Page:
The potassium in nectarines works by relaxing the walls of the blood vessels (23). But people with kidney ailments must be careful as the mineral may be harmful for them; they may be on a potassium-restricted diet.

Potassium depletion in the blood has also been linked to the retention of sodium levels – thereby causing high blood pressure (24).

According to certain observations, potassium can also act as a diuretic and hence reduce the extracellular fluid volume – this can lower blood pressure to an extent (25).

Medications for high blood pressure cut the risk of heart attack and stroke by 15% and 25% respectively. But they also come with certain side effects. Which is why prevention is better than cure.

But, if you are already suffering from high blood pressure, nectarines can only supplement your medication and not replace them. Check with your doctor before you alter any medication or supplement in your regimen.

7. Improve Heart Health

Nectarines improve heart health
Image: IStock

The very fact that nectarines help lower blood pressure is enough for one to consider its benefits for heart health. In addition, the fruit is also rich in vitamin C, an antioxidant that can help maintain heart health.

The fiber in nectarines can also contribute to a healthy heart (26).

White nectarines are known to maintain heart health by regulating blood cholesterol levels.

8. Enhance Digestive Health

Much anecdotal evidence suggests that, the fiber in nectarines can improve digestive health. And nectarines can offer relief from constipation as well (34).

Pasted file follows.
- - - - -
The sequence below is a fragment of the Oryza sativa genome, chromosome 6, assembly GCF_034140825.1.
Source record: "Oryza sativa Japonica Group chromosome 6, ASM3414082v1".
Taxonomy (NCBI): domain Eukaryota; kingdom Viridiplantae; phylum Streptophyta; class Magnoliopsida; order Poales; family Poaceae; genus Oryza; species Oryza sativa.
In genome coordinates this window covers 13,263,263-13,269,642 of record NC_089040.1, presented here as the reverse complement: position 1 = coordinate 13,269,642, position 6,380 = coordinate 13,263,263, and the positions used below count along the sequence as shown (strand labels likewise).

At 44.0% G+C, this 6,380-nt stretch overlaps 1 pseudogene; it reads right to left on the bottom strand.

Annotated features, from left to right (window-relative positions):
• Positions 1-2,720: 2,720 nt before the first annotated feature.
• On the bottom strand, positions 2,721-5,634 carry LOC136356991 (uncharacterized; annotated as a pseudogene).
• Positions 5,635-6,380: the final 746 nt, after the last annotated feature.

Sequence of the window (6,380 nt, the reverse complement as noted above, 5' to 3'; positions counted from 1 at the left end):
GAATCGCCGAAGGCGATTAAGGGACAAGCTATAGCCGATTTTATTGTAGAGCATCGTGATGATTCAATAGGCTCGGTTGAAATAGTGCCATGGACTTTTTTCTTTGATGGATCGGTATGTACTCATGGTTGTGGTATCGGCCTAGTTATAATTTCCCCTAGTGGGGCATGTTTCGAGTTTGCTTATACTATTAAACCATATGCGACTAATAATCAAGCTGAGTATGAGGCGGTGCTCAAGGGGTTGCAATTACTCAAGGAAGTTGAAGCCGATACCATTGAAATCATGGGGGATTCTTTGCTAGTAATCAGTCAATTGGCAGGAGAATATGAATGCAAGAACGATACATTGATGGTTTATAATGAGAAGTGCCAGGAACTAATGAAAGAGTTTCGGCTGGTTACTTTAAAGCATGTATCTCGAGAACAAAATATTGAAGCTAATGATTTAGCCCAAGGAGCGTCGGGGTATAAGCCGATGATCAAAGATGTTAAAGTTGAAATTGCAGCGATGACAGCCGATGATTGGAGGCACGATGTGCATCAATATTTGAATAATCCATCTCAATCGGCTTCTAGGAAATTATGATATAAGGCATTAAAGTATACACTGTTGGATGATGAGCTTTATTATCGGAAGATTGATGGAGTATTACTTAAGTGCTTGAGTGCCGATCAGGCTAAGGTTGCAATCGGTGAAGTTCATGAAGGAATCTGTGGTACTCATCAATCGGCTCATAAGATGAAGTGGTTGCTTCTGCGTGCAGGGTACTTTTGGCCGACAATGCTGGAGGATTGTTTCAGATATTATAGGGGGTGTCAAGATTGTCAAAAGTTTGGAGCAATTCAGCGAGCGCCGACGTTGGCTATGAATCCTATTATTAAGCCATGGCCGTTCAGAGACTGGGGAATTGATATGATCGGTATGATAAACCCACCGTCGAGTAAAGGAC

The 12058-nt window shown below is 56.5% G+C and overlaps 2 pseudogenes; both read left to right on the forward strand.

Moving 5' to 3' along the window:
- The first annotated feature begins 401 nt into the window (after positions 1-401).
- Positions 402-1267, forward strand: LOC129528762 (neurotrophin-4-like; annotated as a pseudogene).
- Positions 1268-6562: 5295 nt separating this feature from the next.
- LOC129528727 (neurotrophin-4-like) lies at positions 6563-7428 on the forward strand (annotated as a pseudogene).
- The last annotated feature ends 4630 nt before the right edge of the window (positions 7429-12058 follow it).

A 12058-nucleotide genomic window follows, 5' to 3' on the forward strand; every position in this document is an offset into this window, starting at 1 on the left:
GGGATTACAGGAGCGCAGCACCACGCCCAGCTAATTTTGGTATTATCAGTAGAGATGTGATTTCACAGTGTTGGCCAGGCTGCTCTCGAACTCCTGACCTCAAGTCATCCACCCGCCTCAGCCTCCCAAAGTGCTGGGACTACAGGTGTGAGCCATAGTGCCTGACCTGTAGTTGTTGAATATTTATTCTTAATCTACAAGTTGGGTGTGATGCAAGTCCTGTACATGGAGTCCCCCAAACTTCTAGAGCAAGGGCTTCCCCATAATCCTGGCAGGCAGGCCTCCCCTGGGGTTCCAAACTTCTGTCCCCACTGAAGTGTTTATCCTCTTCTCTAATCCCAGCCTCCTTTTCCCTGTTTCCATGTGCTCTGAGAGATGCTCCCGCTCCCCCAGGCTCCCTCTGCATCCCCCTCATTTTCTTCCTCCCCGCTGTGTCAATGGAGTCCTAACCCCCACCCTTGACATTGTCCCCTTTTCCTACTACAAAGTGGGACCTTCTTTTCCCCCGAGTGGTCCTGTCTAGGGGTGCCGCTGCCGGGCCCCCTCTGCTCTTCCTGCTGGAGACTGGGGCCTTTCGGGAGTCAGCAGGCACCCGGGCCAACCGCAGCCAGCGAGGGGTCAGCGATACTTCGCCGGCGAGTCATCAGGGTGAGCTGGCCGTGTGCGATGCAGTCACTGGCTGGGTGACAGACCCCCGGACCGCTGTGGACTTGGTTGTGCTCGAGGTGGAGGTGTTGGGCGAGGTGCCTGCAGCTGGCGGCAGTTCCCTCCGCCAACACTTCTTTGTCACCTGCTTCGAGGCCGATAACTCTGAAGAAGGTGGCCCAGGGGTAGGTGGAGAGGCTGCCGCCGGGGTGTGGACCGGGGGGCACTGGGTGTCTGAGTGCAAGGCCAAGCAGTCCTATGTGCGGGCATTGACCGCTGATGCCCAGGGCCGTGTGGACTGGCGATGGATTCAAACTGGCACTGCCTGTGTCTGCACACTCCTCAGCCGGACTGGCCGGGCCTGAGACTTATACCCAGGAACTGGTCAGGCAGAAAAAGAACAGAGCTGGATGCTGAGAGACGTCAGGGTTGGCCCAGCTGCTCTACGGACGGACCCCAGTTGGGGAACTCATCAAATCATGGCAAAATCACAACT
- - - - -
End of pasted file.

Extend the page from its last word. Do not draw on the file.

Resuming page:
The fiber in nectarines can also stimulate the growth of beneficial gut bacteria (35). Nectarines are also naturally high in prebiotics that can greatly enhance digestive health as they serve as fuel for probiotics, the live organisms, in your body.

It can also relieve stomach upset. Talk to your registered dietitian about your IBS diet as nectarines (and stone fruits) may be prohibited during an elimination period.

9. Lower Cholesterol Levels

Soluble fiber lowers cholesterol levels. And we know that nectarines are great sources of the fiber. One medium nectarine contains about 2.2 grams of fiber (1).

According to a report, the intake of 5 to 10 grams of soluble fiber every day can bring down the bad cholesterol levels by as much as 5% (27).

One way of incorporating nectarines in your diet for lowering cholesterol is to include this juicy fruit (cut pieces) in your breakfast cereal. You can also eat the whole fruit as an evening snack with some yogurt or cottage cheese.

10. Improve Immunity And Fight Infections

One of the best benefits of nectarines is their potential to enhance immunity. The fruit’s vitamin C content may bolster immunity (28). On top of that, vitamin C also aids the body in the process of regenerating vitamin E – which is another nutrient that fights free radicals and strengthens the immune system (29).

The beta-carotene and other carotenoids in nectarines also contribute to immune function in the body (1) (30).

And the vitamin A in nectarines can help fight infections. It strengthens the cell walls and protects the mucus membranes from invading bacteria (31).

11. Enhance Skin Health

Nectarines enhanceg skin health
Image: IStock

Nectarines are great sources of vitamin C, and according to the Oregon State University, the vitamin can prevent potential UV damage (32). Vitamin C also plays a role in the synthesis of collagen, the protein essential for skin’s integrity. This protein is an important part of the connective tissue that holds the skin, bones, tendons, ligaments, cartilage, and blood vessels together. It combats skin aging, accelerates wound healing, and heals dry skin with its hydrating properties.